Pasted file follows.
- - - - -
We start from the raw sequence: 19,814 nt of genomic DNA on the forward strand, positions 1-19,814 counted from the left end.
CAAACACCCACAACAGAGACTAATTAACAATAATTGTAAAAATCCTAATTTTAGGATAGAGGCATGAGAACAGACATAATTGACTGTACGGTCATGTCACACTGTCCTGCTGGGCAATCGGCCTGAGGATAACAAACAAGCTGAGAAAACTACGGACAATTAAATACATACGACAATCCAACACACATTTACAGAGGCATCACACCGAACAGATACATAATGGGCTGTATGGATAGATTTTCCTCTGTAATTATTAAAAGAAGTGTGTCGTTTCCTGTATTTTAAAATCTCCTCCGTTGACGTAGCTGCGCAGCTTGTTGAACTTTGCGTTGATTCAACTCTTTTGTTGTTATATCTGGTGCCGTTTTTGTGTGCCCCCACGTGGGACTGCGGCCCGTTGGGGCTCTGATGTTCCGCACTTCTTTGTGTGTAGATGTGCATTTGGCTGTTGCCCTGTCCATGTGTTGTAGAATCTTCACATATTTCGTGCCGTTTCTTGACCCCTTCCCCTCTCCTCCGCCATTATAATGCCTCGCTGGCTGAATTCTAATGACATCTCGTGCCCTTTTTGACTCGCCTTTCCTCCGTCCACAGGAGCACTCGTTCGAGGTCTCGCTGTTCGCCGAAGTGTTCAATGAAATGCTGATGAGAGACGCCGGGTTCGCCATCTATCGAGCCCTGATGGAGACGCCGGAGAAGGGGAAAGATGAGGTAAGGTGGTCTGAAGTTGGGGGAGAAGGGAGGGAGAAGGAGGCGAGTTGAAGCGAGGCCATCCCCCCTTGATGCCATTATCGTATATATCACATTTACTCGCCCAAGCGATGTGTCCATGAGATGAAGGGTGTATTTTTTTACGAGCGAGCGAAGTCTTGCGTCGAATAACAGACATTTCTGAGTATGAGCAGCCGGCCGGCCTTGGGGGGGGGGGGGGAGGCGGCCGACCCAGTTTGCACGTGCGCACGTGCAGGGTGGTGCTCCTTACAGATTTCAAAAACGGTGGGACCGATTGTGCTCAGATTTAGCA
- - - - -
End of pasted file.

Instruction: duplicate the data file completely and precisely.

We start from the raw sequence: 19,814 nt of genomic DNA on the forward strand, positions 1-19,814 counted from the left end.
CAAACACCCACAACAGAGACTAATTAACAATAATTGTAAAAATCCTAATTTTAGGATAGAGGCATGAGAACAGACATAATTGACTGTACGGTCATGTCACACTGTCCTGCTGGGCAATCGGCCTGAGGATAACAAACAAGCTGAGAAAACTACGGACAATTAAATACATACGACAATCCAACACACATTTACAGAGGCATCACACCGAACAGATACATAATGGGCTGTATGGATAGATTTTCCTCTGTAATTATTAAAAGAAGTGTGTCGTTTCCTGTATTTTAAAATCTCCTCCGTTGACGTAGCTGCGCAGCTTGTTGAACTTTGCGTTGATTCAACTCTTTTGTTGTTATATCTGGTGCCGTTTTTGTGTGCCCCCACGTGGGACTGCGGCCCGTTGGGGCTCTGATGTTCCGCACTTCTTTGTGTGTAGATGTGCATTTGGCTGTTGCCCTGTCCATGTGTTGTAGAATCTTCACATATTTCGTGCCGTTTCTTGACCCCTTCCCCTCTCCTCCGCCATTATAATGCCTCGCTGGCTGAATTCTAATGACATCTCGTGCCCTTTTTGACTCGCCTTTCCTCCGTCCACAGGAGCACTCGTTCGAGGTCTCGCTGTTCGCCGAAGTGTTCAATGAAATGCTGATGAGAGACGCCGGGTTCGCCATCTATCGAGCCCTGATGGAGACGCCGGAGAAGGGGAAAGATGAGGTAAGGTGGTCTGAAGTTGGGGGAGAAGGGAGGGAGAAGGAGGCGAGTTGAAGCGAGGCCATCCCCCCTTGATGCCATTATCGTATATATCACATTTACTCGCCCAAGCGATGTGTCCATGAGATGAAGGGTGTATTTTTTTACGAGCGAGCGAAGTCTTGCGTCGAATAACAGACATTTCTGAGTATGAGCAGCCGGCCGGCCTTGGGGGGGGGGGGGGAGGCGGCCGACCCAGTTTGCACGTGCGCACGTGCAGGGTGGTGCTCCTTACAGATTTCAAAAACGGTGGGACCGATTGTGCTCAGATTTAGCA